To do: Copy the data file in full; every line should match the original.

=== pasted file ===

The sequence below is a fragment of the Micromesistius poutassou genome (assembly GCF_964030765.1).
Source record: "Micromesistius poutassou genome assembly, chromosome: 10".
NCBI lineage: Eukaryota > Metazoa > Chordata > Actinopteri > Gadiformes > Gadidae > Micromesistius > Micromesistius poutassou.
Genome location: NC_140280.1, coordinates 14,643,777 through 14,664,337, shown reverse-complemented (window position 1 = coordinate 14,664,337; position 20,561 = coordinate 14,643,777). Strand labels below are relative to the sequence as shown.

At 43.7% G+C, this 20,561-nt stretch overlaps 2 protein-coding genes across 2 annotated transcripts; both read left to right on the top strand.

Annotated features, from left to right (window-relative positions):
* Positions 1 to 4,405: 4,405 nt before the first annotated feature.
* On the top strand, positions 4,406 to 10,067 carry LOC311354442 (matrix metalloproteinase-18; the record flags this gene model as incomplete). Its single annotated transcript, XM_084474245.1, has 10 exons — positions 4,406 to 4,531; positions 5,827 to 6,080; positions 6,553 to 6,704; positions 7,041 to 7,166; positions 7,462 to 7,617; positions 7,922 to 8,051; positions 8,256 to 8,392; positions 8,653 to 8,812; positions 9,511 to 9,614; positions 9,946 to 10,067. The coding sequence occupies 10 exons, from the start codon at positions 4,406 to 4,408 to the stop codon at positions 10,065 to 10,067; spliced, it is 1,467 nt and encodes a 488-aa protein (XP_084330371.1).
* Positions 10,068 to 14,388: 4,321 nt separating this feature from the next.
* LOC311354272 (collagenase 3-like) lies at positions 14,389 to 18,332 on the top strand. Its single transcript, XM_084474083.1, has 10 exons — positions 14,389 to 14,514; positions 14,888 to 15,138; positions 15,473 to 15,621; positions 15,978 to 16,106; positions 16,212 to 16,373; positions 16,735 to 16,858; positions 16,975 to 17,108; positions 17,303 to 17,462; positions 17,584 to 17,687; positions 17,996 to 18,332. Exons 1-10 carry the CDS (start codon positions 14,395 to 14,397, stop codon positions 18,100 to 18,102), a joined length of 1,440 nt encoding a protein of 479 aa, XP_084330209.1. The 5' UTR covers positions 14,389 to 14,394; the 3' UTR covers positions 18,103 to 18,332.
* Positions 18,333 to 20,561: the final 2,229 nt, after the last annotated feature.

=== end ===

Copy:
The sequence below is a fragment of the Micromesistius poutassou genome (assembly GCF_964030765.1).
Source record: "Micromesistius poutassou genome assembly, chromosome: 10".
NCBI lineage: Eukaryota > Metazoa > Chordata > Actinopteri > Gadiformes > Gadidae > Micromesistius > Micromesistius poutassou.
Genome location: NC_140280.1, coordinates 14,643,777 through 14,664,337, shown reverse-complemented (window position 1 = coordinate 14,664,337; position 20,561 = coordinate 14,643,777). Strand labels below are relative to the sequence as shown.

At 43.7% G+C, this 20,561-nt stretch overlaps 2 protein-coding genes across 2 annotated transcripts; both read left to right on the top strand.

Annotated features, from left to right (window-relative positions):
* Positions 1 to 4,405: 4,405 nt before the first annotated feature.
* On the top strand, positions 4,406 to 10,067 carry LOC311354442 (matrix metalloproteinase-18; the record flags this gene model as incomplete). Its single annotated transcript, XM_084474245.1, has 10 exons — positions 4,406 to 4,531; positions 5,827 to 6,080; positions 6,553 to 6,704; positions 7,041 to 7,166; positions 7,462 to 7,617; positions 7,922 to 8,051; positions 8,256 to 8,392; positions 8,653 to 8,812; positions 9,511 to 9,614; positions 9,946 to 10,067. The coding sequence occupies 10 exons, from the start codon at positions 4,406 to 4,408 to the stop codon at positions 10,065 to 10,067; spliced, it is 1,467 nt and encodes a 488-aa protein (XP_084330371.1).
* Positions 10,068 to 14,388: 4,321 nt separating this feature from the next.
* LOC311354272 (collagenase 3-like) lies at positions 14,389 to 18,332 on the top strand. Its single transcript, XM_084474083.1, has 10 exons — positions 14,389 to 14,514; positions 14,888 to 15,138; positions 15,473 to 15,621; positions 15,978 to 16,106; positions 16,212 to 16,373; positions 16,735 to 16,858; positions 16,975 to 17,108; positions 17,303 to 17,462; positions 17,584 to 17,687; positions 17,996 to 18,332. Exons 1-10 carry the CDS (start codon positions 14,395 to 14,397, stop codon positions 18,100 to 18,102), a joined length of 1,440 nt encoding a protein of 479 aa, XP_084330209.1. The 5' UTR covers positions 14,389 to 14,394; the 3' UTR covers positions 18,103 to 18,332.
* Positions 18,333 to 20,561: the final 2,229 nt, after the last annotated feature.